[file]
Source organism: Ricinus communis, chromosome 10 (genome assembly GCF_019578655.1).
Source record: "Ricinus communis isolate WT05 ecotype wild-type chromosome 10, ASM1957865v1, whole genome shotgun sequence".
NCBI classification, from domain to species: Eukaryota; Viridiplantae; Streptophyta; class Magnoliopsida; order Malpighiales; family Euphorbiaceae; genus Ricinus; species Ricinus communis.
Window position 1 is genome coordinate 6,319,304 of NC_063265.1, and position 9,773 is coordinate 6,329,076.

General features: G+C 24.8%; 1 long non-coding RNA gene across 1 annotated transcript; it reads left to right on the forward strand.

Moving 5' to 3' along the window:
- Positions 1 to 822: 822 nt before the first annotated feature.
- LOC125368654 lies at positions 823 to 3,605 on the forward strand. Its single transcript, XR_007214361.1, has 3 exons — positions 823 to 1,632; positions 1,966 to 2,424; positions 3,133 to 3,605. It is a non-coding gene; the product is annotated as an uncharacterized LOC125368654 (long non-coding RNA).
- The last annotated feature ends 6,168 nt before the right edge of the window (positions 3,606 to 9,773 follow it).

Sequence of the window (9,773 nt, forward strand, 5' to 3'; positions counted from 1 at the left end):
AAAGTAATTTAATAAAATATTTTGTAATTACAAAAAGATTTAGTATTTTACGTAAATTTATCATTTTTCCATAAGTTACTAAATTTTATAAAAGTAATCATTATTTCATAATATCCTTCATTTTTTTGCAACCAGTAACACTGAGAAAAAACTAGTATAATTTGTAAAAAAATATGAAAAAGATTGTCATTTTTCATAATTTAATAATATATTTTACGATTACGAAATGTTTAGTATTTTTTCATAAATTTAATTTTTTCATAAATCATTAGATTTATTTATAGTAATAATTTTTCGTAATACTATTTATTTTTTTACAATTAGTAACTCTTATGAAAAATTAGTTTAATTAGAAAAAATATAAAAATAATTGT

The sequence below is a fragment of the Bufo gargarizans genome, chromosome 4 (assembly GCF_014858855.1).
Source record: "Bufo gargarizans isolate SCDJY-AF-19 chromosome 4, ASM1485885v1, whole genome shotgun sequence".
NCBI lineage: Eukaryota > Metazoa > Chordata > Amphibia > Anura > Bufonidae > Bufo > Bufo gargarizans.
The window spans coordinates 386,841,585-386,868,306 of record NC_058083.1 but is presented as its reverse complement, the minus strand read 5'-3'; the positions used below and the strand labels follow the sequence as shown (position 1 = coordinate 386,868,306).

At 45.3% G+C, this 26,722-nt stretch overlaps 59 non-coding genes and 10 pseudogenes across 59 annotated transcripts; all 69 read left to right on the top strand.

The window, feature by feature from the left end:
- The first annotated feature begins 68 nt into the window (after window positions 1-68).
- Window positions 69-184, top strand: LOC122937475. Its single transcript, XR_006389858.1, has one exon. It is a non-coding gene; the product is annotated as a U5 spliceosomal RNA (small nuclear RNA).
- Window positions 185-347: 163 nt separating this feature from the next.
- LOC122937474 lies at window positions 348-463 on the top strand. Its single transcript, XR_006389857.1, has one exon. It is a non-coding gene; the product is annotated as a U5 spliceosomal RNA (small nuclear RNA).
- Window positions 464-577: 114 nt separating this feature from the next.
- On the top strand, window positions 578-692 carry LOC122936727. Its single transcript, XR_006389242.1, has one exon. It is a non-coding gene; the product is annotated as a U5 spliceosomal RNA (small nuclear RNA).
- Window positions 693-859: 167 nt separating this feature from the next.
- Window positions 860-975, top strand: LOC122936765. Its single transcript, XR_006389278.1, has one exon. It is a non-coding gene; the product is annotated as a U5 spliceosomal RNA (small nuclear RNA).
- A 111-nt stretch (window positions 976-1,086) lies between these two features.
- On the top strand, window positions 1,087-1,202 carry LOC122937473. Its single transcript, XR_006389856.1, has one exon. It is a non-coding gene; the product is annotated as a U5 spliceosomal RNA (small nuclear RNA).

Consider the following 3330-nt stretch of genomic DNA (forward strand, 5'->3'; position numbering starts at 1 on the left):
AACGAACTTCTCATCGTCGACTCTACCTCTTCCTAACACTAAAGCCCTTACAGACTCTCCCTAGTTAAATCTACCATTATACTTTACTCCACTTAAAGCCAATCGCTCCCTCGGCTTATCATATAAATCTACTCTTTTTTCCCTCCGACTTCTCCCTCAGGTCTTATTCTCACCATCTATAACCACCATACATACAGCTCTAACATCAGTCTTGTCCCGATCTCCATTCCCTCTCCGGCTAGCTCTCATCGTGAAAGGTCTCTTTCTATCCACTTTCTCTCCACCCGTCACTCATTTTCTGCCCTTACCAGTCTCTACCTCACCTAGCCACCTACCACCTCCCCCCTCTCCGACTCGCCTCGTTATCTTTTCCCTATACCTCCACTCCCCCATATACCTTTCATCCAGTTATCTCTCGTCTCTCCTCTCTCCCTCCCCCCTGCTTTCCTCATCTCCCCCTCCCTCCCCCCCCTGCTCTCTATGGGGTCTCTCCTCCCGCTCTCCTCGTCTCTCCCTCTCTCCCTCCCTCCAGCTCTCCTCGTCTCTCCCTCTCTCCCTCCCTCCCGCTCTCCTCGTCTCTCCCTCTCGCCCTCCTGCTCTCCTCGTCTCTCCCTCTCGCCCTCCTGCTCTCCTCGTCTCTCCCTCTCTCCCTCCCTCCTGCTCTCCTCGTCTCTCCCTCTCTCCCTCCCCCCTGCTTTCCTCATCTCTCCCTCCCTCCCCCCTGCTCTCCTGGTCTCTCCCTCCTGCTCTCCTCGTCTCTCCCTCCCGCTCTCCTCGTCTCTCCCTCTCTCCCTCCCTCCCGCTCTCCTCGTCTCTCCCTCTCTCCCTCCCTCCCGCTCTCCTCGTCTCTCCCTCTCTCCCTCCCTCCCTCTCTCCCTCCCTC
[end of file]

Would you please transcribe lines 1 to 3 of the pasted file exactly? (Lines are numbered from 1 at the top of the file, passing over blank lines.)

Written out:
Source organism: Ricinus communis, chromosome 10 (genome assembly GCF_019578655.1).
Source record: "Ricinus communis isolate WT05 ecotype wild-type chromosome 10, ASM1957865v1, whole genome shotgun sequence".
NCBI classification, from domain to species: Eukaryota; Viridiplantae; Streptophyta; class Magnoliopsida; order Malpighiales; family Euphorbiaceae; genus Ricinus; species Ricinus communis.